Hyderabad: The ruling TRS in Telangana, which has enrolled 60 lakh members during its recently-concluded membership drive, is now focused on strengthening its party organisation in the state.TRS working president K T Rama Rao, who held a meeting with the party’s general secretaries on Wednesday, told them to complete the process of constitution of party committees by August 31 and submit a report by September 1, sources said. He was told that the constitution of party committees had almost been completed, they said. Also Read – Uddhav bats for ‘Sena CM’He suggested that constituency-level (party) meetings be organised, as membership drive and constitution of party committees have come to an end. Rama Rao, son of TRS president and Chief Minister K Chandrasekhar Rao, also reviewed the construction of party offices in districts, the sources said. The construction of party offices is going on at a brisk pace in all the districts, the sources added. TRShas enrolled about 60 lakh members during its membership drive which began in the last week of June and concluded recently. The last date for submission of membership books was August 25, party sources had said earlier. The party has got over Rs 20 crore through membership fee. It offers insurance facility to its members. TRShad returned to power in the Assembly polls held in December last with a massive majority, winning 88 of the total of 119 seats. Though the party expected to bag at least 13-14 of the total of 17 seats in Lok Sabha polls, it won nine. The loss of sitting MP and Chief Minister Rao’s daughter K Kavitha, in particular, came as a setback to the party.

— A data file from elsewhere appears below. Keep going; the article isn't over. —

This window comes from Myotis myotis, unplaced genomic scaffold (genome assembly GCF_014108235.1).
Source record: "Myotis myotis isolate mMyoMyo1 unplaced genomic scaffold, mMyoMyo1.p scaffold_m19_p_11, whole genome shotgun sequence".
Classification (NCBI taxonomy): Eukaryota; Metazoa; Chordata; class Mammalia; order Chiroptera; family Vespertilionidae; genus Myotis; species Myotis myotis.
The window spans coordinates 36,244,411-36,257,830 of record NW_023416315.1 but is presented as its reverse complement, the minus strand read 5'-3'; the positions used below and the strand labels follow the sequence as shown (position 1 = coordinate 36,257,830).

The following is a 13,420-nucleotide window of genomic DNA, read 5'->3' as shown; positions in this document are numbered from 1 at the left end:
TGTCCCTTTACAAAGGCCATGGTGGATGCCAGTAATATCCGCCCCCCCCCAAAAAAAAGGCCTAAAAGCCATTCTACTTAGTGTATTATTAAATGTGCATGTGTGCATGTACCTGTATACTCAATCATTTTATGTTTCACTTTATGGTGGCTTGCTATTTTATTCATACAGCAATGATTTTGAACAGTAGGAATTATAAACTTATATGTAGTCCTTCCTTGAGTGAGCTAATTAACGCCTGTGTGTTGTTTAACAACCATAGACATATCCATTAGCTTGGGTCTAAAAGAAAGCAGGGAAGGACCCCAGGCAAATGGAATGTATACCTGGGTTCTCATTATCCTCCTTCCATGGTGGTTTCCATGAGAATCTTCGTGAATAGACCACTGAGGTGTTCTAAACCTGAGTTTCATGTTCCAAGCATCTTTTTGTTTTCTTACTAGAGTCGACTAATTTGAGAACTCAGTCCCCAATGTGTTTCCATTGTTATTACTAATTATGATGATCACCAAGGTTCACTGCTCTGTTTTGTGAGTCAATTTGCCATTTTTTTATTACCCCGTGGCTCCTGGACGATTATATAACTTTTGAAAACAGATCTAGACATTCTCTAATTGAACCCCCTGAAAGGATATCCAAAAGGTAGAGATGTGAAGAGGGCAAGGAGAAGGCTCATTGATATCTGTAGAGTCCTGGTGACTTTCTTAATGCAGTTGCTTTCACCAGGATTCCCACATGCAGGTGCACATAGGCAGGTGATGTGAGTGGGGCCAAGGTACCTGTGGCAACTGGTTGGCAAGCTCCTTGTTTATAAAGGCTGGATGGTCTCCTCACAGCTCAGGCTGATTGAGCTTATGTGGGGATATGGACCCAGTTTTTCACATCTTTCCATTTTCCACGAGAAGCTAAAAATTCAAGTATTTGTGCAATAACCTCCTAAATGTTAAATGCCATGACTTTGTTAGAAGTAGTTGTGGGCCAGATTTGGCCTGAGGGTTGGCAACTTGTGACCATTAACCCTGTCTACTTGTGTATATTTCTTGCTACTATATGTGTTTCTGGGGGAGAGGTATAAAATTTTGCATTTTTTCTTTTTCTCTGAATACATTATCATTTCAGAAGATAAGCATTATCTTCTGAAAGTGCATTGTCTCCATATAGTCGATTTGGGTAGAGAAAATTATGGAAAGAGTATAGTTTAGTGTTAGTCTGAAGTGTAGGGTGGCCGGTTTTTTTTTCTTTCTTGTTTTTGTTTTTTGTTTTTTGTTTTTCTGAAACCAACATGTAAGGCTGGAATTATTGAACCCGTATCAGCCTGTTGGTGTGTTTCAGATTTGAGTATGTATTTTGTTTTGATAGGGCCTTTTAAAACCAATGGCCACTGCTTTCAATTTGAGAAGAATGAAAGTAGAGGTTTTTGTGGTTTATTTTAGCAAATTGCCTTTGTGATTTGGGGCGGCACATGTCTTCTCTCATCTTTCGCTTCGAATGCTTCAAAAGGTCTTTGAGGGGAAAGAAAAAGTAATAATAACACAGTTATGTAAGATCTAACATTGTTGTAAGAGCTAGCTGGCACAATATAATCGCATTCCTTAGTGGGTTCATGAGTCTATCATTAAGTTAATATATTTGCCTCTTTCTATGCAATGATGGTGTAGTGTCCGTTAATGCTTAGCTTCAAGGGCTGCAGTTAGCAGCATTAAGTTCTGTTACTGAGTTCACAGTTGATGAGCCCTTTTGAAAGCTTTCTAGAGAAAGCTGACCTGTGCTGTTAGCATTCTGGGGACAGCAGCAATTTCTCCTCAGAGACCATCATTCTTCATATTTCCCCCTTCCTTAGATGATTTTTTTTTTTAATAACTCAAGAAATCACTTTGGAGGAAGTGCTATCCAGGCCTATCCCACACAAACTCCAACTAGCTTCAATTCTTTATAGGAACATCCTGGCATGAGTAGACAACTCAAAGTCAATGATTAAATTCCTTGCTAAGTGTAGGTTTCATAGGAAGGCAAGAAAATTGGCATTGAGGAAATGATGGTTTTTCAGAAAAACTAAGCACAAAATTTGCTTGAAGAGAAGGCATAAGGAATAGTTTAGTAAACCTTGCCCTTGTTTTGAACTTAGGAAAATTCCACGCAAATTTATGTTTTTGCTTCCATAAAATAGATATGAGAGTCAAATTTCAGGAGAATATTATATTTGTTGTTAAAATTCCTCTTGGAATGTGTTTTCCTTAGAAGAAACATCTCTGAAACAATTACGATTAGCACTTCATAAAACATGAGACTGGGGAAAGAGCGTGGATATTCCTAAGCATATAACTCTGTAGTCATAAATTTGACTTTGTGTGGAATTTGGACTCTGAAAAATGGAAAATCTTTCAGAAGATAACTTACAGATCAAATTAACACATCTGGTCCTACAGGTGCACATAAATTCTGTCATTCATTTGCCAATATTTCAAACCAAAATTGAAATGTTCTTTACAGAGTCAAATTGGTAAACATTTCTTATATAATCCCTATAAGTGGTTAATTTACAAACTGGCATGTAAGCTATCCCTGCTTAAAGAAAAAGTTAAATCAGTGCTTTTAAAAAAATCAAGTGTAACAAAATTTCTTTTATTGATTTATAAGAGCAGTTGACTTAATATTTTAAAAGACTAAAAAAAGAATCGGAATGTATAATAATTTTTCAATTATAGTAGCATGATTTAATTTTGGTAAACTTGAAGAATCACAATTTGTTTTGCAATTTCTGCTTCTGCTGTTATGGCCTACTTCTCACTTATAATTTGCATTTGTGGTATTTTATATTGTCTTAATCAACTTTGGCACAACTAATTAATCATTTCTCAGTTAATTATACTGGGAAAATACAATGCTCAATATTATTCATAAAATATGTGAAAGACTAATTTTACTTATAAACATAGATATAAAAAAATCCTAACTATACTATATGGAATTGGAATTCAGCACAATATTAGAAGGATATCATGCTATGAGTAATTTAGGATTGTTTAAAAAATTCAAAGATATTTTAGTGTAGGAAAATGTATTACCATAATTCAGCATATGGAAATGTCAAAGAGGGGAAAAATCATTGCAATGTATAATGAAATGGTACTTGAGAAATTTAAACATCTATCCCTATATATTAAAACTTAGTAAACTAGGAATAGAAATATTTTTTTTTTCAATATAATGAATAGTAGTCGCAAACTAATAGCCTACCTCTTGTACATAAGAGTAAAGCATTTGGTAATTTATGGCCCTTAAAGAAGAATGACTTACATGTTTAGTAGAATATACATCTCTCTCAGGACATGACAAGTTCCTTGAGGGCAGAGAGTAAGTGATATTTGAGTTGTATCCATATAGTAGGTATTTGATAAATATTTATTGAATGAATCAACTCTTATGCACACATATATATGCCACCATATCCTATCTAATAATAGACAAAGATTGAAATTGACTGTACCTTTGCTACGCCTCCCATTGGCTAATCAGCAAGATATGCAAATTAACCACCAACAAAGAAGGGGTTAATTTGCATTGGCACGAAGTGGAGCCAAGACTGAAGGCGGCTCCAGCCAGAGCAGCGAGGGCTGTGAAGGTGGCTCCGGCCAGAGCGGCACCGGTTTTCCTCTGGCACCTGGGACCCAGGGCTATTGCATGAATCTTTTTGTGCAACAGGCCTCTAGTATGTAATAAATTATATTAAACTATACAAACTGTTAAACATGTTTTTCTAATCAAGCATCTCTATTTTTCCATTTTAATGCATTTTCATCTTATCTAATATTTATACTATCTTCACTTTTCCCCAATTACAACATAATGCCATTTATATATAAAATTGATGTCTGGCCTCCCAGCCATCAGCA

FULL SPECIAL REPORTBy Jorge BarreraAPTN National NewsHer father was a preacher and she says she believes in God.And she swears she’s telling the truth about the guns.Juanita Cree, 48, says she smuggled two Arizona-bought guns into Canada and planted them in the house of her former boss, a Lebanese-born Canadian citizen named Michael Chamas, 47, who is now a fugitive.“I brought the guns…into Canada,” said Cree, whose Mohawk father was a Pentecostal preacher in Akwesasne. “I put them there.”A Quebec judge issued a warrant for Chamas’ arrest after he skipped a court date on Oct. 19. Chamas is facing trial on nine weapons charges stemming from the two Arizona-bought guns police found in his Lorraine, Que., home on March 26, 2008.Police raided his home as part of Operation Cancun, which targeted a drug smuggling network operating out of Kahnawake and Akwesanse that brought Quebec-grown marijuana into the U.S.Chamas claimed he couldn’t show up for court because he was sick, but the RCMP discovered he had been traveling the globe, including a stop in Mexico where he is involved in a bid to revive Mexicana Air, Mexico’s oldest airline that went bankrupt in 2010.Police suspected Chamas was the “banker” for the cross-border marijuana smuggling organization.Chamas denies this, saying he didn’t know police believed some of the individuals he was linked to were allegedly involved in laundering money from marijuana smuggling.Cree says she planted the guns in Chamas’ house at the suggestion of a Surete du Quebec sergeant, who was with the Aboriginal policing unit.The officer could not be reached for comment. When APTN National News phoned his last known office, one officer said he was on leave, while another said he had been transferred from the unit.The guns, however are only part of Cree’s story.She says she also worked as an informant in Kanesetake, the Mohawk community at the centre of the 1990 Oka crisis, for the Surete du Quebec (SQ) and the RCMP.She claims these things in a sworn affidavit, now sealed but available for download on Michael Chamas’ website, that was filed this past May into Chamas’ court case.None of the claims in the affidavit have been proven in court.With Chamas on the run, it may take some time before Cree is ever challenged about her assertions on the witness stand.To this point, Cree has not been subpoenaed to testify.The RCMP said they could not comment on Cree’s claims.“There is a sealing order in place on this matter, so the RCMP cannot confirm or deny the allegations made by Ms. Cree,” said RCMP Cpl. Carine Cordey. “We don’t want to jeopardize anything that is going on right now that could be before the courts.”The Surete du Quebec also said they could not comment on the matter.The Crown prosecutor, Danny Lemieux, who works for a special unit created to deal with cases involving the proceeds of organized crime, refused to comment on an ongoing case.APTN National News has learned that the prosecution was prepared to challenge the credibility of her statements in the affidavit and was prepared to call SQ officers as witnesses against her if the defence attempted to use Cree’s explosive claims.It’s also believed that the prosecution was prepared to argue that Cree was never technically an informant, but did supply information to the police.The prosecution was prepared to say that the SQ officer Cree says recruited her to become an informant may have been “playing his own game,” according to a source with knowledge of the file.The former officer, Daniel Beaudry, was the police force’s liaison officer in Kanesetake. He could not be reached for comment.Beaudry was disciplined over ties to Chamas while the businessman was under criminal investigation, according to a letter of reprimand from Feb. 8, 2006.The letter of reprimand.Download (PDF, Unknown)Cree maintains she was recruited by Beaudry to become an informant for the SQ between 1994 and 2000. She said she signed a contract with Beaudry and was given a “Confidential Informant” number along with a pager.Cree said relationship with the SQ lasted between 1994 and 2000.“I was trying to help them to gain information that was relevant to some of the operations they were trying to undertake,” said Cree.No money was paid directly for the information she provided, she said.The money moved through separate contracts with Quebec’s justice department for setting up meetings with prominent community members and police training programs, said Cree.“They were cautious and careful about how they gave me money,” said Cree.In one instance, Cree said she worked with the SQ in preparation for a drug operation in August 1995.“They were gathering information via surveillance and most of it was aerial surveillance and we had these large (air surveillance) pictures of the reserve,” said Cree. “And they were asking me to identify who lived where and what was around, pockets of families and people who were in certain locations.”The relationship with the RCMP, which started in 1995, was different.Cree said she acted more as a consultant to the RCMP on policing in First Nations communities across Quebec.“It was how to approach communities, how to make a difference in community policing aspects…They were very interested in (Quebec’s) far north,” said Cree. “I actually flew on the RCMP commissioner’s plane…I spent time with their liaison officer going to different communities, looking at different training things, making connections…making sure they got in to speak to the right people.”The RCMP also gave Cree grants to run sensitivity and cultural training programs for police officers and justice officials.Cree said she eventually drifted away from the police and Kanesatake and by 2000 had reinvented herself in the business world.She became heavily involved in a project to create a free-trade zone at Montreal’s Mirabel airport. Free-trade zones allow goods to be imported, manufactured, reconfigured and then exported tax-free.The free trade zone project ended in the fall of 2001 after Bombardier was allowed to build a hanger that encroached on one of the runways. The airport suddenly didn’t meet the regulations to handle the volume needed for a free-trade zone.Cree said she met Chamas during a gala at the Sheraton related to the proposed free-trade zone.“He was standing in the lobby of the Sheraton and he was very striking, very tall,” said Cree.Chamas wanted in on the free-trade zone and Cree said he had lined up about $50 million worth of investments from China before the project fell through.A self-styled high-flying, international financier, it appears Chamas has business links all over the world; from China, to Switzerland, to Dubai to Venezuela.Chamas has also been the subject of police investigation in two other countries: Switzerland and France.Before becoming a fugitive in Canada, Chamas was gaining altitude. He was attending political fundraisers promising jobs, planning to buy a Quebec bank and promising to set up international construction deals in Dubai.He projected the image of an international financier with limitless access to overseas capital and high-level international connections.Yet, through most of it, he battled the tax man and eventually lost. Chamas had been fighting Revenue Canada in the courts before he fled the country.Tax authorities put a $1.8 million lien on his luxury home in Lorrain which has since been seized and put on the market. He also owed $1.5 million to Quebec in taxes, according to court records.Tax authorities also seized his $200,000 Rolls Royce and over $700,000 from two CIBC bank accounts, according to court records.Chamas, who obtained his Canadian citizenship in 1995, said he didn’t owe tax authorities any money because he maintained his residency overseas where he conducted the majority of his business.Tax authorities and the courts disagreed.But it was his relationship with Cree, who was his personal assistant on his North American dealings, which offered him the biggest prize: access to the Conservative government.Cree was a close associate of David Bernstein, a Montreal bankruptcy lawyer and former Tory candidate who ran unsuccessfully against former Independent Senator and Liberal MP Marcel Prud’Homme in 1976, 1979 and 1980.Bernstein was friends with John Crosbie, a former Tory cabinet minister in the Brian Mulroney government and current lieutenant-governor of Newfoundland and Labrador.Bernstein was also close to John Reynolds, a former Tory and Reform MP who chaired Prime Minister Stephen Harper’s Conservative Party leadership bid in 2004 and he chaired the Conservative’s federal campaign in 2006.Both men are mentioned in Bernstein’s obituary, along with Jerome Choquette, who was the minister of justice for the Quebec Liberal government of Robert Bourassa during the October crisis in the 1970s.Chamas, through Cree, began forming a business relationship with Bernstein who believed the self-styled international financier could raise $1.5 billion in capital for the purchase of the Laurentian Bank in Quebec.Everything, however, came crashing down on Chamas on March 26, 2008, when RCMP and SQ police officers with the Aboriginal Combined Forces Special Enforcement Unit executed a search warrant at his home in Lorraine, just north of Montreal.The RCMP had traced a $1 million transfer into one of Chamas’ account from individuals investigators believed were laundering money for a cross-border smuggling network operating out of the Mohawk communities of Kahnawake and Akwesasne.Chamas said the transfer was for money he was owed.Revenue Canada and immigration officials were also present during the raid, which was part of Operation Cancun, an investigation aimed at dismantling the drug network which moved Quebec-produced marijuana to New York City.The RCMP’s Integrated Proceeds of Crime Unit was also involved in the Cancun investigation and targeted the suspected money players, including Chamas and one of his associates named Nicolas Anthis.Investigators found two Arizona-bought guns when they searched Chamas’ house in Lorraine, just north of Montreal.One was a Taurus .38 calibre hand-gun bought at the Cash Box Jewellery & Pawn Co. in Tucson, Az., on Feb. 13, 2008, according to a gun trace supplied to the RCMP by the U.S. Bureau of Alcohol, Tobacco, Firearms and Explosives.The other gun was a Glock .40 calibre bought at Sportsman’s Warehouse in the same city on the same day, according to the gun trace.The gun trace.Download (PDF, Unknown)Chamas was charged with nine weapons offences in connection with the guns. None of the offences included gun smuggling.“Those guns, that wasn’t him. That was me,” said Cree, who also had her phone tapped and was under surveillance during the Cancun investigation.Cree says she used Chamas’ birthday as cover to plant the guns.Cree said she phoned Chamas, who was born on Feb. 9, to tell him she had a belated birthday present for him. She carried the guns inside a bag with the present, a magnetized globe.She said she planted the .38 in a basement closet while Chamas showed her some renovations she had done to his home theatre section.Under the pretext of wanting to see newly bought baby furniture in the adjacent room, Cree said she slipped the Glock into the inside pocket of one of this suit jackets hanging in the master bedroom closet.Police found the guns in those locations.Cree said she planted the guns on either March 12 or 13, two weeks before the raid.The proximity between the dates she says she planted the guns and the raids was pure coincidence, said Cree. She said she was not told about the looming raid or tip police about the guns.Cree, however, stayed in contact with Chamas after she says she planted the guns.“I wasn’t working directly with him,” said Cree. “After Cancun hit, he distanced himself from me…some of the associates around him kept telling him I was working for the police.”Cree, however, admits that as time passed, she again entered into Chamas’ sphere and finally told him in April over a lunch of steak and grilled chicken Cesar salad that she planted the guns. She said a glass of wine spilled.The continued relationship, however, raises the possibility that Chamas made a deal with Cree to file the affidavit and claim the guns were planted.They had worked together for several years and she had intimate knowledge of many of his business dealings.If Chamas went down, he could also take Cree with him.Cree’s affidavit gave Chamas a golden ticket to beat the weapons charges.Cree denies there was any deal.“He never paid me to do a deal for him or to take this or do anything. None of that,” said Cree.Chamas, in a separate interview, also denied there was a deal and used a vulgar term to describe Cree.“Are you out of your mind…that bitch, she ruined my life, why would I pay her?” he said.Cree said she arranged for the guns to be bought legally by a nephew. She then smuggled them into Canada.APTN National News traced the name of the individual whose driver’s license was used to buy the guns, but could not reach him for comment.APTN National News did reach the individual’s former partner, who is Cree’s niece, and she said he did buy guns for a family member, but she wasn’t sure about the date.“If the ATF comes to me and charges me, okay, I have to take responsibility for that. It was me. I don’t want them to go and find another scapegoat and say it was somebody else or whatever,” said Cree. “It was me. Am I running away from it? No.”Police seized hundreds of documents from Chamas when they raided his house, including an application for an Arizona driver’s licence.Cree says the application had nothing to do with the purchase of the guns.Chamas said he lived in Arizona in the 1980s after he came to North America from Lebanon for the first time.Cree said the decision to plant the guns began during a meeting in November 2007 with the SQ officer who spoke about Beaudry and Chamas.“He talked to me about who he was, that he was working in Aboriginal policing, (and) he said I know you, you have a reputation here,” said Cree.“(The officer) then stated that it would be better to take them all down,” her affidavit states. “He suggested this using the example of illegal weapons being discovered at the residences of individuals.”Cree said she had other conversations with her acquaintances that also pushed her toward the decision to plant the weapons.“I remember having a conversation with (one lawyer) in his office and he said ‘are you sure you know who you are dealing with?’” said Cree. “He was really pressing in terms of ‘are you sure of these things? Are you sure of these facts? Are you sure you know who this person is?’”But it was a conversation Cree had with Bernstein in January 2008 that finally convinced her to plant the guns.“It was almost like Chamas’ money smelled,” said Cree. “(Bernstein) was told something…and started referring to (Chamas) in a very negative way.”Cree said there were dark hints about financing terrorism.Cree said she decided to come clean about the guns this past spring after talking with Bernstein who was dying in hospital from cancer.Bernstein died in April.“When he was lying in bed and talking about doing things that we were having a lot of regret for,” said Cree. “I knew he was dying and he was talking directly about Chamas. I could do nothing else but come forward with the truth.”She says she just wants to clear her conscience.“My responsibility is to take responsibility, to take accountability for what I had done,” said Cree. “Yes it is a matter of conscience.”Cree says she is ready to face the consequences for committing the crimes of smuggling guns across an international border and using them to frame her former boss.Now she waits.“They are either going to say I am charged with something and get it over with or they are going to come out and call me a complete psycho,” said Cree.email@example.com